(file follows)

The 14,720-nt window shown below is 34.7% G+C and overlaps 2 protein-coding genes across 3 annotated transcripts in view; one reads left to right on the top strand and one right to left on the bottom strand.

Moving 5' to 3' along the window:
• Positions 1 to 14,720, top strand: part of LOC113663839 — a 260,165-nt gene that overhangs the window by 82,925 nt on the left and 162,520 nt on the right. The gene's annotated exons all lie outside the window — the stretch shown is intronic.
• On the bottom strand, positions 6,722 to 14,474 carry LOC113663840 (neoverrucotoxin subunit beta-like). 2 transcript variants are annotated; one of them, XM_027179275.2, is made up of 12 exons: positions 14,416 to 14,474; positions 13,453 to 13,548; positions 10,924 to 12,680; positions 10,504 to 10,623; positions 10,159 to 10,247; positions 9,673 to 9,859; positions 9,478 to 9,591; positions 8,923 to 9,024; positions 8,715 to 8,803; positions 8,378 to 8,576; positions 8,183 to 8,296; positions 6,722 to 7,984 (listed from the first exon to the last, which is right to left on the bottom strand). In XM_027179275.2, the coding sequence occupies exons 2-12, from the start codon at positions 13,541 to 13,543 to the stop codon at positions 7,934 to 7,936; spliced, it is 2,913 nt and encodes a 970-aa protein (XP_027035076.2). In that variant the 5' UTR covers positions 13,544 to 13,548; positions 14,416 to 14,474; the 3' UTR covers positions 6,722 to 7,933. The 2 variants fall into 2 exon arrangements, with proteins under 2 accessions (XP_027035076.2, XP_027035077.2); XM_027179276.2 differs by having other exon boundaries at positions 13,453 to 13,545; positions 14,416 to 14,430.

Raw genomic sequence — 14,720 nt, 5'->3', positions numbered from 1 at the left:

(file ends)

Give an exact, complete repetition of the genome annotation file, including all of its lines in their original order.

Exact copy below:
The 14,720-nt window shown below is 34.7% G+C and overlaps 2 protein-coding genes across 3 annotated transcripts in view; one reads left to right on the top strand and one right to left on the bottom strand.

Moving 5' to 3' along the window:
• Positions 1 to 14,720, top strand: part of LOC113663839 — a 260,165-nt gene that overhangs the window by 82,925 nt on the left and 162,520 nt on the right. The gene's annotated exons all lie outside the window — the stretch shown is intronic.
• On the bottom strand, positions 6,722 to 14,474 carry LOC113663840 (neoverrucotoxin subunit beta-like). 2 transcript variants are annotated; one of them, XM_027179275.2, is made up of 12 exons: positions 14,416 to 14,474; positions 13,453 to 13,548; positions 10,924 to 12,680; positions 10,504 to 10,623; positions 10,159 to 10,247; positions 9,673 to 9,859; positions 9,478 to 9,591; positions 8,923 to 9,024; positions 8,715 to 8,803; positions 8,378 to 8,576; positions 8,183 to 8,296; positions 6,722 to 7,984 (listed from the first exon to the last, which is right to left on the bottom strand). In XM_027179275.2, the coding sequence occupies exons 2-12, from the start codon at positions 13,541 to 13,543 to the stop codon at positions 7,934 to 7,936; spliced, it is 2,913 nt and encodes a 970-aa protein (XP_027035076.2). In that variant the 5' UTR covers positions 13,544 to 13,548; positions 14,416 to 14,474; the 3' UTR covers positions 6,722 to 7,933. The 2 variants fall into 2 exon arrangements, with proteins under 2 accessions (XP_027035076.2, XP_027035077.2); XM_027179276.2 differs by having other exon boundaries at positions 13,453 to 13,545; positions 14,416 to 14,430.

Raw genomic sequence — 14,720 nt, 5'->3', positions numbered from 1 at the left: